Friday, June 17, 2011

A Lullaby and Sweet Consolation; Brahms, Op. 117 No. 1

Lullabies are as much for those who sing them as for those who will sleep.

Brahms is known for a lullaby; the Wiegenlied: Guten Abend, gute Nacht, Op. 49, No. 4, but the first intermezzo of the Op. 117 collection is a lullaby every bit as entrancing. It is a song without words, written for piano alone. Sort of.

Brahms prefaced his score with a poetic epigraph derived from "Lady Anne Bothwell's Lament" in Herder's Volkslieder:

Schlaf sanft mein Kind, schlaf sanft und Schön! (Sleep soft my child, sleep soft and lovely!)
Mich dauert's sehr, dich weinen sehn. (I feel sadness when you weep)

The translation upon which Brahms based his epigraph altered the original which read: Baloo, my boy, lie still and sleep...It grieves me sore to hear thee weep... If thou'lt be silent I'll be glad...Thy moaning makes my heart full sad...Baloo, my boy, thy mother's joy...Thy father bred me great annoy...Baloo, baloo, baloo, baloo...baloo, baloo, lu-li-li-lu.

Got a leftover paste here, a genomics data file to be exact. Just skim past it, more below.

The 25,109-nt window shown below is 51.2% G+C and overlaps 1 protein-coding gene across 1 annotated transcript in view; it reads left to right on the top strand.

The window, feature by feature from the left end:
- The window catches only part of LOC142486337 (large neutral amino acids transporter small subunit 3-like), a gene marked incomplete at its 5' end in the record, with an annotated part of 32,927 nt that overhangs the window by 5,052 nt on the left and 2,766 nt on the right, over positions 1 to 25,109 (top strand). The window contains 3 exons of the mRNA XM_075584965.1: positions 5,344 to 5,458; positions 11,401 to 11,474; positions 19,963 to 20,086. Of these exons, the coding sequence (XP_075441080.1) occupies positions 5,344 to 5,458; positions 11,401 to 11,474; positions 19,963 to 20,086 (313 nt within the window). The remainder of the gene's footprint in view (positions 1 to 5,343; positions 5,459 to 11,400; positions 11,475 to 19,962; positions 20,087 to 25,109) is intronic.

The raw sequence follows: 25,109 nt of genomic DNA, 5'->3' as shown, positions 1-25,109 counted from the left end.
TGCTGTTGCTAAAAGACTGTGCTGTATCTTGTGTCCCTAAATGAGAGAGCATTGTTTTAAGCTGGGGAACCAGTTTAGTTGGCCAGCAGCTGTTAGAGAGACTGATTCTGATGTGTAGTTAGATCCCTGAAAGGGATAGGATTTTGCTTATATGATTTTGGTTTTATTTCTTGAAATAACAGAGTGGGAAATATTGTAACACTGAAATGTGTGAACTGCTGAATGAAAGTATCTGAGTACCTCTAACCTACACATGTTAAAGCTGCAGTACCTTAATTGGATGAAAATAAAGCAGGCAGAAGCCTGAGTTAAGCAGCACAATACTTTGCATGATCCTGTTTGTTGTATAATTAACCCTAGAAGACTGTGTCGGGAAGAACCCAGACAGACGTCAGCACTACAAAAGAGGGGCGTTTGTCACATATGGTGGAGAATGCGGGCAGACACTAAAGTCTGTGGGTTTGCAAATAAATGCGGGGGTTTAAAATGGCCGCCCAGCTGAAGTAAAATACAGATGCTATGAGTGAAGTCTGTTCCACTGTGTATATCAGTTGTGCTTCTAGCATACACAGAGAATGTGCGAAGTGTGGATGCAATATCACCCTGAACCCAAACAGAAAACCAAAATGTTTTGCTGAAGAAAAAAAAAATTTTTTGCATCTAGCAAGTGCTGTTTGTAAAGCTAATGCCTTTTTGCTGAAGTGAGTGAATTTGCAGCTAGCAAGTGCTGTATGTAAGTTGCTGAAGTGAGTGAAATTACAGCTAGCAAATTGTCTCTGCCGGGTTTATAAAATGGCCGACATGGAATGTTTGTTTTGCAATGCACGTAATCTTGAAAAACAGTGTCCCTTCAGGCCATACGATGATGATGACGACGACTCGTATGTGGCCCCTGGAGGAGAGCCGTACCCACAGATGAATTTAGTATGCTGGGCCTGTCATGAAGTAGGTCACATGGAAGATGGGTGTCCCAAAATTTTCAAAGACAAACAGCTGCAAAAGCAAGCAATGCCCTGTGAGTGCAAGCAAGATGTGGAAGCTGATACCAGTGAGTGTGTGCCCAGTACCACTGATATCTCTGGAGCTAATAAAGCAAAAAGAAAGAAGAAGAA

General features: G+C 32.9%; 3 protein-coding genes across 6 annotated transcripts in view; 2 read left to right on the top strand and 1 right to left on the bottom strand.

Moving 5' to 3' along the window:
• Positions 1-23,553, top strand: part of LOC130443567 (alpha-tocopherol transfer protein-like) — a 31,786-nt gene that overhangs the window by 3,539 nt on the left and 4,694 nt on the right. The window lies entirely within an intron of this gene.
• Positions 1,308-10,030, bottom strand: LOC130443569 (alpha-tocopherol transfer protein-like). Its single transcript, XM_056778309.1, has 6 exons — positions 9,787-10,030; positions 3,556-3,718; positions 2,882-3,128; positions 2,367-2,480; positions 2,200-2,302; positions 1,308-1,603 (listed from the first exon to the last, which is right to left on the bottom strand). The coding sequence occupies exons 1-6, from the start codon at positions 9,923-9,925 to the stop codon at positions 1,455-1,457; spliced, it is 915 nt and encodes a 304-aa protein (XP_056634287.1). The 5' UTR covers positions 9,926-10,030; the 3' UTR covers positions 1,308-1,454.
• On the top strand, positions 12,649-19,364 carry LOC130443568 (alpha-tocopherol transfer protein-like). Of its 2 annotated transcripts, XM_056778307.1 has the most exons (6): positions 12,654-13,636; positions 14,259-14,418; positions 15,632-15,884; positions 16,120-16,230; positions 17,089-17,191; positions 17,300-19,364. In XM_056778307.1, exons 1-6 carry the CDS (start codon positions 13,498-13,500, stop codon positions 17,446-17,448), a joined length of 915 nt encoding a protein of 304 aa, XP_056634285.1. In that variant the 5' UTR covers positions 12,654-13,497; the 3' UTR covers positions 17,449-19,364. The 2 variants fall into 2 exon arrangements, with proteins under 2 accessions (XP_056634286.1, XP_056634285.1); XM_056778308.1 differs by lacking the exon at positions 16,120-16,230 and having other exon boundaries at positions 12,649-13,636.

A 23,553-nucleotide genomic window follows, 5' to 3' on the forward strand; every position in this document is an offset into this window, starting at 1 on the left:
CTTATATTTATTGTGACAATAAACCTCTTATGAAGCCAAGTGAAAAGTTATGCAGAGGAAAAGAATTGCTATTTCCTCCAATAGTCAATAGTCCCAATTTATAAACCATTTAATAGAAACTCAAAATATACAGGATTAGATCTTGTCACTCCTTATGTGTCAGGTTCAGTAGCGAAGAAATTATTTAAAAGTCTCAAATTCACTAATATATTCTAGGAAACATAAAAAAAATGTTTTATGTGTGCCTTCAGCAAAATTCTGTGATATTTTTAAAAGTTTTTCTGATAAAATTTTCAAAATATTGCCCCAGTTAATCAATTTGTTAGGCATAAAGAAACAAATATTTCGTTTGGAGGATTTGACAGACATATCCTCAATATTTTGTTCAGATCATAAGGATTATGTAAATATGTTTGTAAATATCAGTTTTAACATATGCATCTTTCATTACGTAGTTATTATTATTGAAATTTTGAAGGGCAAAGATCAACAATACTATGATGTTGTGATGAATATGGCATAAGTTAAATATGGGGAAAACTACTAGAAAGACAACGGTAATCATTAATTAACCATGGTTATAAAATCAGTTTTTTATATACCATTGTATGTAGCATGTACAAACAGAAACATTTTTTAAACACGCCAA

Hélène Grimaud has a deep understanding of the poetry in this music. She allows the tune to rock gently between the octaves in the first phrase, pulling the lines apart in richness and then weaving them back toward a cadence.

All three works in this opus balance parallel phrases. They are all songs that speak in echos. And after the parallel phrase of this lullaby a quiet but jarring passage in octaves [1:10], senza pedal, takes us to a darker place in the tonic minor.

The central section, marked Più Adagio [1:32], moves in syncopation. We hear a rhythmic pattern: long-long-short pull against our sense of the meter. It is as obsessive as quiet chanting. The return of the lullaby [2:50] is decorated with glorious surprises characteristic of Brahms.

When those we love need consolation we instinctively think of lullabies. When we need consolation it is waiting here, in E-flat major.

1 comment:

  1. "Lady Anne Bothwell's Lament" is quite dark in its entirety.


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